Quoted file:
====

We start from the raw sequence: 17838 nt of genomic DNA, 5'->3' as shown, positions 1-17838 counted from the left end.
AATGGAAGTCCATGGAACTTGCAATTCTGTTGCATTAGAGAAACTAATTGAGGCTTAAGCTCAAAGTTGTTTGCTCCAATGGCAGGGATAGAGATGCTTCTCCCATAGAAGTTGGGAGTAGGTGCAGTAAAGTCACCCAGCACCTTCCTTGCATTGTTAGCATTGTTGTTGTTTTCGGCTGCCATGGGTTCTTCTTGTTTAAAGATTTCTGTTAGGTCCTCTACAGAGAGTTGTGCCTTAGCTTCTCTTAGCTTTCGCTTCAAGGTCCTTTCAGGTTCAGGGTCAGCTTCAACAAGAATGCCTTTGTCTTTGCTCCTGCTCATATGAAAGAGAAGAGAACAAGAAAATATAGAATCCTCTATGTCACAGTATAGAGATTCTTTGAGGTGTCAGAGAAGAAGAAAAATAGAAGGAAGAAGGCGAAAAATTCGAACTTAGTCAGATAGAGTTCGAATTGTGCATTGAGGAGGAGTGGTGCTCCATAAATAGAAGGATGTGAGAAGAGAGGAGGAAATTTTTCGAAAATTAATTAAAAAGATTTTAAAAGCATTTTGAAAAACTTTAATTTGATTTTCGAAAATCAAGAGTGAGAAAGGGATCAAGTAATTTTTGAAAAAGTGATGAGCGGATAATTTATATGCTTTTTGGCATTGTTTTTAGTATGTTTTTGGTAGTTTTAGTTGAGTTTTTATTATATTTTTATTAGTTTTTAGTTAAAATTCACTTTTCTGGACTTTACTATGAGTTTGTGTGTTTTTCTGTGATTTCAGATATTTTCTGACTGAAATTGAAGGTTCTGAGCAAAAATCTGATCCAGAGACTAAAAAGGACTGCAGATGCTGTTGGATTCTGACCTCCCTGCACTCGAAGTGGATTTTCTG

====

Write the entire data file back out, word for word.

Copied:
We start from the raw sequence: 17838 nt of genomic DNA, 5'->3' as shown, positions 1-17838 counted from the left end.
AATGGAAGTCCATGGAACTTGCAATTCTGTTGCATTAGAGAAACTAATTGAGGCTTAAGCTCAAAGTTGTTTGCTCCAATGGCAGGGATAGAGATGCTTCTCCCATAGAAGTTGGGAGTAGGTGCAGTAAAGTCACCCAGCACCTTCCTTGCATTGTTAGCATTGTTGTTGTTTTCGGCTGCCATGGGTTCTTCTTGTTTAAAGATTTCTGTTAGGTCCTCTACAGAGAGTTGTGCCTTAGCTTCTCTTAGCTTTCGCTTCAAGGTCCTTTCAGGTTCAGGGTCAGCTTCAACAAGAATGCCTTTGTCTTTGCTCCTGCTCATATGAAAGAGAAGAGAACAAGAAAATATAGAATCCTCTATGTCACAGTATAGAGATTCTTTGAGGTGTCAGAGAAGAAGAAAAATAGAAGGAAGAAGGCGAAAAATTCGAACTTAGTCAGATAGAGTTCGAATTGTGCATTGAGGAGGAGTGGTGCTCCATAAATAGAAGGATGTGAGAAGAGAGGAGGAAATTTTTCGAAAATTAATTAAAAAGATTTTAAAAGCATTTTGAAAAACTTTAATTTGATTTTCGAAAATCAAGAGTGAGAAAGGGATCAAGTAATTTTTGAAAAAGTGATGAGCGGATAATTTATATGCTTTTTGGCATTGTTTTTAGTATGTTTTTGGTAGTTTTAGTTGAGTTTTTATTATATTTTTATTAGTTTTTAGTTAAAATTCACTTTTCTGGACTTTACTATGAGTTTGTGTGTTTTTCTGTGATTTCAGATATTTTCTGACTGAAATTGAAGGTTCTGAGCAAAAATCTGATCCAGAGACTAAAAAGGACTGCAGATGCTGTTGGATTCTGACCTCCCTGCACTCGAAGTGGATTTTCTG